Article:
Skin abscess or boil Part 2

Skin Abscess Diagnosis

The doctor will take a medical history and ask for information about the following:

  • How long the abscess has been present
  • If the patient recalls any injury to that area
  • What medicines the patient is taking and if there are any serious or chronic medical conditions
  • If the patient has any allergies
  • If the patient had a fever at home
  • The doctor will examine the abscess and surrounding areas. If it is near the anus or vagina, the doctor will perform a rectal or vaginal exam. If an arm or leg is involved, the doctor will feel for an enlarged lymph node either in the groin or under the arm.
  • Depending on the location and the extent of the abscess, the doctor may obtain wound cultures or blood tests and imaging studies, although these measures are often not needed.

Skin Abscess Treatment

Self-Care at Home

  • If the abscess is small (less than 1 cm or less than ½ inch across), applying warm compresses to the area for about 30 minutes, four times daily may help.
  • Do not attempt to drain the abscess by pressing on it. This can push the infected material into the deeper tissues.
  • Do not stick a needle or other sharp instrument into the abscess because it may injure an underlying blood vessel or cause the infection to spread.

Medical Treatment

Often, a skin abscess will not heal on its own without further intervention by your health-care provider. Initially, an abscess may feel firm and hardened (indurated), at which time incision and drainage may not be possible. However, once the abscess begins to “come to a head” and it becomes more soft and fluctuant, lancing it to evacuate the pus and relieve the pressure is the best course of action. Your health-care provider will open and drain the abscess (incision and drainage) using the following technique.

  • The area around the abscess will be numbed with local anesthetic.
    • It is often difficult to completely numb the area, but in general, local anesthesia can make the procedure almost painless.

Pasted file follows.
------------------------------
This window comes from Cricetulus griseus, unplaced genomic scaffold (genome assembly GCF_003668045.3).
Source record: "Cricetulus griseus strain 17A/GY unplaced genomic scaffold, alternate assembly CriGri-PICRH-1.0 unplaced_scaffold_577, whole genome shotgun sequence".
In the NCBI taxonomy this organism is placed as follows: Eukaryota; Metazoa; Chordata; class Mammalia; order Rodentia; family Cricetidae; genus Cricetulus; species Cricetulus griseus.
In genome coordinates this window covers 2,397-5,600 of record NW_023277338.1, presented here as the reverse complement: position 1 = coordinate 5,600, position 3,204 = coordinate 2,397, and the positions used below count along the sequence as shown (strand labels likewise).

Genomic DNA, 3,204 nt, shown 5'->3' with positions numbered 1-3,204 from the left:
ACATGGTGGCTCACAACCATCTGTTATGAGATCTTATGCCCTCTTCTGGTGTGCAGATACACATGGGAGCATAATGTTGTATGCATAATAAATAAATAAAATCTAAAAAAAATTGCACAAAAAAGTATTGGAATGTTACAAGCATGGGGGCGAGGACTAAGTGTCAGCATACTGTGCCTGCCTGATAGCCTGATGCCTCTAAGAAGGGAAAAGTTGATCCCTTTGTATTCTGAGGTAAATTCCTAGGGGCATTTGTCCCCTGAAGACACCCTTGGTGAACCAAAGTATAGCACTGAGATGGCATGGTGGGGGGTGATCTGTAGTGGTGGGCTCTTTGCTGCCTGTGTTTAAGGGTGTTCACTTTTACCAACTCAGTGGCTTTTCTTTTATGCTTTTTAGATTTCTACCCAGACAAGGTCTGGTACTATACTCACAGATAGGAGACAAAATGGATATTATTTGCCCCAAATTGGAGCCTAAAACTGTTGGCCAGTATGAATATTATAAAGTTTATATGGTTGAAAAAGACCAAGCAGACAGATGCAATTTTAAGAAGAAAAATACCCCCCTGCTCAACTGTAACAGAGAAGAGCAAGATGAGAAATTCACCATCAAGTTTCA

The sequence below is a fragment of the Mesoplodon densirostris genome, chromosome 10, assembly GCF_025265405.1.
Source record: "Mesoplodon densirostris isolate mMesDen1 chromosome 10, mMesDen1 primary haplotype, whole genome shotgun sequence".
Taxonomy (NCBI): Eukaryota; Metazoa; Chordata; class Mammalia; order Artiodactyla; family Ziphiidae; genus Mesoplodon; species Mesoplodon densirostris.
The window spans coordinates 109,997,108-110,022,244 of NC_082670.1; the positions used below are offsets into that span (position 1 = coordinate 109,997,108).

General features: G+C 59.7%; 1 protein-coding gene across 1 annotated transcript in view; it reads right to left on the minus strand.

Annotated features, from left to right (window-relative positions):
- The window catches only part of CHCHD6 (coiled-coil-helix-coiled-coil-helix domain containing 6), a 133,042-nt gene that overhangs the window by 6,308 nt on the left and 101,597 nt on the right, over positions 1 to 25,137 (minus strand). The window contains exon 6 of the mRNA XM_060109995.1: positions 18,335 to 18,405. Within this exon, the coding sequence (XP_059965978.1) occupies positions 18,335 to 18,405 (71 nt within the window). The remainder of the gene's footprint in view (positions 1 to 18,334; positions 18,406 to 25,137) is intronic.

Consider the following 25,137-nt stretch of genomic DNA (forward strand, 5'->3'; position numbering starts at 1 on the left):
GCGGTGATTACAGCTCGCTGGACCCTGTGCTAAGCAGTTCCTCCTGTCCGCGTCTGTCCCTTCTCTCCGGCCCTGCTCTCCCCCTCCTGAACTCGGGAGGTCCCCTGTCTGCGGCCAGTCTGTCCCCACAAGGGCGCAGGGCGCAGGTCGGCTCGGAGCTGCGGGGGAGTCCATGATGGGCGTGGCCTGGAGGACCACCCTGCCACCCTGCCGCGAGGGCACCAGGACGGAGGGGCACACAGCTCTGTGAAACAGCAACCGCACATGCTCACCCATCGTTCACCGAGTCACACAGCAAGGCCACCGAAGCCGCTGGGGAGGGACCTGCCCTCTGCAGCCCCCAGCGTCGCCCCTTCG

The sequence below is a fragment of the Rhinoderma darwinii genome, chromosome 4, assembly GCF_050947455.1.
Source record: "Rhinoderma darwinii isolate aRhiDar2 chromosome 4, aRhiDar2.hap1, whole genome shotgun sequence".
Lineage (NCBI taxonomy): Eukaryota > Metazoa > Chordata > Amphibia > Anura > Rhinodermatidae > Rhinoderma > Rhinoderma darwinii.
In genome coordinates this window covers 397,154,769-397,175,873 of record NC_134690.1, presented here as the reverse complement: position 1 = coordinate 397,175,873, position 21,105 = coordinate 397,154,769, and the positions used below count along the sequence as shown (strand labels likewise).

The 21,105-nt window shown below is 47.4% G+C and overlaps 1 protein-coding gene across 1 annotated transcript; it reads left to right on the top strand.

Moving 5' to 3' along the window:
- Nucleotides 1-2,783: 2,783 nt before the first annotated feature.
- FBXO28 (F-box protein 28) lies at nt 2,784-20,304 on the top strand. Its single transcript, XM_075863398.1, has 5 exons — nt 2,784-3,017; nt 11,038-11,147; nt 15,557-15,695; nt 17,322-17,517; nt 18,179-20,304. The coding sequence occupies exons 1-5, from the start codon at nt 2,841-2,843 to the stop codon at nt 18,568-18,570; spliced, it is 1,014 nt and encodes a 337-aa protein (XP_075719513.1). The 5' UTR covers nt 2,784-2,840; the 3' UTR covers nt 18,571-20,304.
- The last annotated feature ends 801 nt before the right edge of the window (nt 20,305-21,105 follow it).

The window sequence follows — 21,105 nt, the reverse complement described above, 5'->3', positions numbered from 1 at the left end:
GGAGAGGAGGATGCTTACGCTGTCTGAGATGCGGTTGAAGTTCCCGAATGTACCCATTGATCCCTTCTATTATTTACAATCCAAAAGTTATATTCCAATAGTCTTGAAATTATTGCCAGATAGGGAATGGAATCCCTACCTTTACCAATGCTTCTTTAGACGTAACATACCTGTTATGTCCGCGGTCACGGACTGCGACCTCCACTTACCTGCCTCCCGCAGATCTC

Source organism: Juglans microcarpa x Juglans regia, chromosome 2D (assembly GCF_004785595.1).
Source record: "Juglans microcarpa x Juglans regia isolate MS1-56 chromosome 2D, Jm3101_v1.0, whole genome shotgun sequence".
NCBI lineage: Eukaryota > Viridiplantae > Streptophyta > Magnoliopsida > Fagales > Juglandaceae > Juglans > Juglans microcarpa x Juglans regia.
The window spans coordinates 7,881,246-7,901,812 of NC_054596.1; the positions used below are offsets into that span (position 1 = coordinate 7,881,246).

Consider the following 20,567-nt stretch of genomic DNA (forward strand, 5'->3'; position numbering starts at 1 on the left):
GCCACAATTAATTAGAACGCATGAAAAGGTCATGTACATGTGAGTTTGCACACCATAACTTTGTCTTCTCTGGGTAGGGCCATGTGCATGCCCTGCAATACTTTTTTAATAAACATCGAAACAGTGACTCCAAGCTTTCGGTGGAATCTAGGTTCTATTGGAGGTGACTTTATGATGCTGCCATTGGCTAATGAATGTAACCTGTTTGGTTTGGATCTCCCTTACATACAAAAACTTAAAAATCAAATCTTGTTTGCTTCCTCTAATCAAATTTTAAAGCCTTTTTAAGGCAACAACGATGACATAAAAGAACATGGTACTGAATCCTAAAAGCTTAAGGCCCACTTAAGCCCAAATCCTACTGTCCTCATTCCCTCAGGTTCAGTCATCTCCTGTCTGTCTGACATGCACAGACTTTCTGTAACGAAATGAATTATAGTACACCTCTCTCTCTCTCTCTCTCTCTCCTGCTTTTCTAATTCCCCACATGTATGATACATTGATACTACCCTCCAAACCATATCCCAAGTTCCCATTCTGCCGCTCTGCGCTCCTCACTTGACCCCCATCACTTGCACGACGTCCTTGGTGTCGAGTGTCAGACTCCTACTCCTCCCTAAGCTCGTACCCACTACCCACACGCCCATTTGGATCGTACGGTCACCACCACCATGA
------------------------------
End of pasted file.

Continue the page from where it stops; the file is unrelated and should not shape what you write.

• A sedative may be given if the abscess is large.
    • The affected area will be covered with an antiseptic solution and sterile towels placed around it.
  • The health-care provider will cut open the abscess with a scalpel and drain all of the pus and debris. Sometimes, there will be multiple pockets of pus that must be identified and drained.
  • Once the sore has drained, the doctor may insert packing into the remaining cavity to minimize bleeding and to keep the wound open for a day or two so any remaining pus can continue to drain.
    • A bandage will then be placed over the packing, and the patient will be given instructions for home care.
    • Most people feel better immediately after the abscess is drained.
    • Your health-care provider may prescribe pain medication, depending upon the location, size, and extent of the abscess.
    • Antibiotics are generally not necessary; however, they may be prescribed if the abscess is associated with a surrounding skin infection. Antibiotics may also be prescribed, depending upon the location of an abscess and whether or not the individual has a compromised immune system.


  • Carefully follow any instructions regarding wound care recommended by your health-care provider.
    • Your health-care provider may have the patient or the caregiver remove the packing. If so, it is best removed while the area is moistened with water.
    • After the packing has been removed, soak or flush the area for 10 to 20 minutes, three to four times daily to allow the wound to heal properly.
  • Be sure to keep all follow-up appointments as your health-care provider may want you to return for a recheck of the wound. Sometimes the wound may require repacking if it continues to drain pus.
  • Report any fever or increased pain or redness to your health-care provider immediately.

Skin Abscess Prevention

  • Maintain good personal hygiene by washing the skin with soap and water regularly.
  • Take care to avoid cutting yourself when shaving your underarms or pubic area.
  • Seek medical attention for any puncture wounds:
    • Especially if the person thinks there may be some foreign material or debris inside the wound or under the skin
    • If the person has one of the listed medical conditions that may weaken the immune system
    • If the person is on steroids, chemotherapy, or dialysis.

Skin Abscess Prognosis

  • Once treated, the skin abscess should heal. The prognosis is generally excellent, but some individuals may suffer from repeated abscesses requiring medical attention.
  • Most people do not require antibiotics.
  • The pain should improve almost immediately after drainage and subside more each day.
  • Soak or wash the area daily until the wound heals — about seven to 10 days.
  • Usually you can remove the packing by the second day. It rarely needs to be replaced.
  • After the first two days, drainage from the abscess should be minimal to none. All sores should heal in 10 to 14 days.

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